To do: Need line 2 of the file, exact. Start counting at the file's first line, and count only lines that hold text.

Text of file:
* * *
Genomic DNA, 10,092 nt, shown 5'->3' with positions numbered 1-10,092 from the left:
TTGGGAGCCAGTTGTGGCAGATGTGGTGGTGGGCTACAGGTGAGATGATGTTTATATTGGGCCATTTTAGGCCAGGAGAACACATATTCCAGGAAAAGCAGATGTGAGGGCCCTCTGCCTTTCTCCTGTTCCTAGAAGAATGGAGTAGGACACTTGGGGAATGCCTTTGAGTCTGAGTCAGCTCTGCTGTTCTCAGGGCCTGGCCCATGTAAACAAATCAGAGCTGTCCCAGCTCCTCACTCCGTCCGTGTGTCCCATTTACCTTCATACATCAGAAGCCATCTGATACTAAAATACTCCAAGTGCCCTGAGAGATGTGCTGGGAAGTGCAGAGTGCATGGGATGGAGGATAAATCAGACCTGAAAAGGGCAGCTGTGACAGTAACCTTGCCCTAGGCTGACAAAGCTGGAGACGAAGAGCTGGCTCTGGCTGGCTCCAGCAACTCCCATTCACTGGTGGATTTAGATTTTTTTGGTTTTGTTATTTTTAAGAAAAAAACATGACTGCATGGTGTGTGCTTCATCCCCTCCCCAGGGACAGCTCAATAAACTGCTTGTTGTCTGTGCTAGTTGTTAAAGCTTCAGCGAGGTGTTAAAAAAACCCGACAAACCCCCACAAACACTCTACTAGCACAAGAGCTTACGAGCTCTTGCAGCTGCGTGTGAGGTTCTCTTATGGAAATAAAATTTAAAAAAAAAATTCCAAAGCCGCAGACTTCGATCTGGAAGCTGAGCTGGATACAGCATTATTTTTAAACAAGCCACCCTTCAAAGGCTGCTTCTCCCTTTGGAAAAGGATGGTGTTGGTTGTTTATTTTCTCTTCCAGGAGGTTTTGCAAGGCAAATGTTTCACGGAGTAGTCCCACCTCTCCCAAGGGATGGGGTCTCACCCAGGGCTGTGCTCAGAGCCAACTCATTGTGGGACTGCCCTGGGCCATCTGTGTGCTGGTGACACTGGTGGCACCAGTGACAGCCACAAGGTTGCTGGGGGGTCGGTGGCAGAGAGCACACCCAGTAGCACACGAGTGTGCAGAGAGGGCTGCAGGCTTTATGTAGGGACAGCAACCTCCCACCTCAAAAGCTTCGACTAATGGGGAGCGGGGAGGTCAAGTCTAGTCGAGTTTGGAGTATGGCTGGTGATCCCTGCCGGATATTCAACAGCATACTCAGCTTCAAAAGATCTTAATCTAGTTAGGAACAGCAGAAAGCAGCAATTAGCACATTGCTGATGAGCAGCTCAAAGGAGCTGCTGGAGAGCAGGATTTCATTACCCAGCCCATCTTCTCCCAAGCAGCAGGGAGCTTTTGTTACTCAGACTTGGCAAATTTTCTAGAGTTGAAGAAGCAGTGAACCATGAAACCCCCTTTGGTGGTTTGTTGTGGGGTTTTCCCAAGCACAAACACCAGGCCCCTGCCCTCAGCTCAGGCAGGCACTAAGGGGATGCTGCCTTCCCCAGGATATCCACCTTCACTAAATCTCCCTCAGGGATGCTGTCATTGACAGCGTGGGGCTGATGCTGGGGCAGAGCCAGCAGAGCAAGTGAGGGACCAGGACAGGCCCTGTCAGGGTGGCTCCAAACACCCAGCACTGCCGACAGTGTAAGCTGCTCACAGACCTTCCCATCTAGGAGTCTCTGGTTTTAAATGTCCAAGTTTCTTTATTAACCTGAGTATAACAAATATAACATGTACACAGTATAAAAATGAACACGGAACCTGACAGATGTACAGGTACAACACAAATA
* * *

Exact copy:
TTGGGAGCCAGTTGTGGCAGATGTGGTGGTGGGCTACAGGTGAGATGATGTTTATATTGGGCCATTTTAGGCCAGGAGAACACATATTCCAGGAAAAGCAGATGTGAGGGCCCTCTGCCTTTCTCCTGTTCCTAGAAGAATGGAGTAGGACACTTGGGGAATGCCTTTGAGTCTGAGTCAGCTCTGCTGTTCTCAGGGCCTGGCCCATGTAAACAAATCAGAGCTGTCCCAGCTCCTCACTCCGTCCGTGTGTCCCATTTACCTTCATACATCAGAAGCCATCTGATACTAAAATACTCCAAGTGCCCTGAGAGATGTGCTGGGAAGTGCAGAGTGCATGGGATGGAGGATAAATCAGACCTGAAAAGGGCAGCTGTGACAGTAACCTTGCCCTAGGCTGACAAAGCTGGAGACGAAGAGCTGGCTCTGGCTGGCTCCAGCAACTCCCATTCACTGGTGGATTTAGATTTTTTTGGTTTTGTTATTTTTAAGAAAAAAACATGACTGCATGGTGTGTGCTTCATCCCCTCCCCAGGGACAGCTCAATAAACTGCTTGTTGTCTGTGCTAGTTGTTAAAGCTTCAGCGAGGTGTTAAAAAAACCCGACAAACCCCCACAAACACTCTACTAGCACAAGAGCTTACGAGCTCTTGCAGCTGCGTGTGAGGTTCTCTTATGGAAATAAAATTTAAAAAAAAAATTCCAAAGCCGCAGACTTCGATCTGGAAGCTGAGCTGGATACAGCATTATTTTTAAACAAGCCACCCTTCAAAGGCTGCTTCTCCCTTTGGAAAAGGATGGTGTTGGTTGTTTATTTTCTCTTCCAGGAGGTTTTGCAAGGCAAATGTTTCACGGAGTAGTCCCACCTCTCCCAAGGGATGGGGTCTCACCCAGGGCTGTGCTCAGAGCCAACTCATTGTGGGACTGCCCTGGGCCATCTGTGTGCTGGTGACACTGGTGGCACCAGTGACAGCCACAAGGTTGCTGGGGGGTCGGTGGCAGAGAGCACACCCAGTAGCACACGAGTGTGCAGAGAGGGCTGCAGGCTTTATGTAGGGACAGCAACCTCCCACCTCAAAAGCTTCGACTAATGGGGAGCGGGGAGGTCAAGTCTAGTCGAGTTTGGAGTATGGCTGGTGATCCCTGCCGGATATTCAACAGCATACTCAGCTTCAAAAGATCTTAATCTAGTTAGGAACAGCAGAAAGCAGCAATTAGCACATTGCTGATGAGCAGCTCAAAGGAGCTGCTGGAGAGCAGGATTTCATTACCCAGCCCATCTTCTCCCAAGCAGCAGGGAGCTTTTGTTACTCAGACTTGGCAAATTTTCTAGAGTTGAAGAAGCAGTGAACCATGAAACCCCCTTTGGTGGTTTGTTGTGGGGTTTTCCCAAGCACAAACACCAGGCCCCTGCCCTCAGCTCAGGCAGGCACTAAGGGGATGCTGCCTTCCCCAGGATATCCACCTTCACTAAATCTCCCTCAGGGATGCTGTCATTGACAGCGTGGGGCTGATGCTGGGGCAGAGCCAGCAGAGCAAGTGAGGGACCAGGACAGGCCCTGTCAGGGTGGCTCCAAACACCCAGCACTGCCGACAGTGTAAGCTGCTCACAGACCTTCCCATCTAGGAGTCTCTGGTTTTAAATGTCCAAGTTTCTTTATTAACCTGAGTATAACAAATATAACATGTACACAGTATAAAAATGAACACGGAACCTGACAGATGTACAGGTACAACACAAATA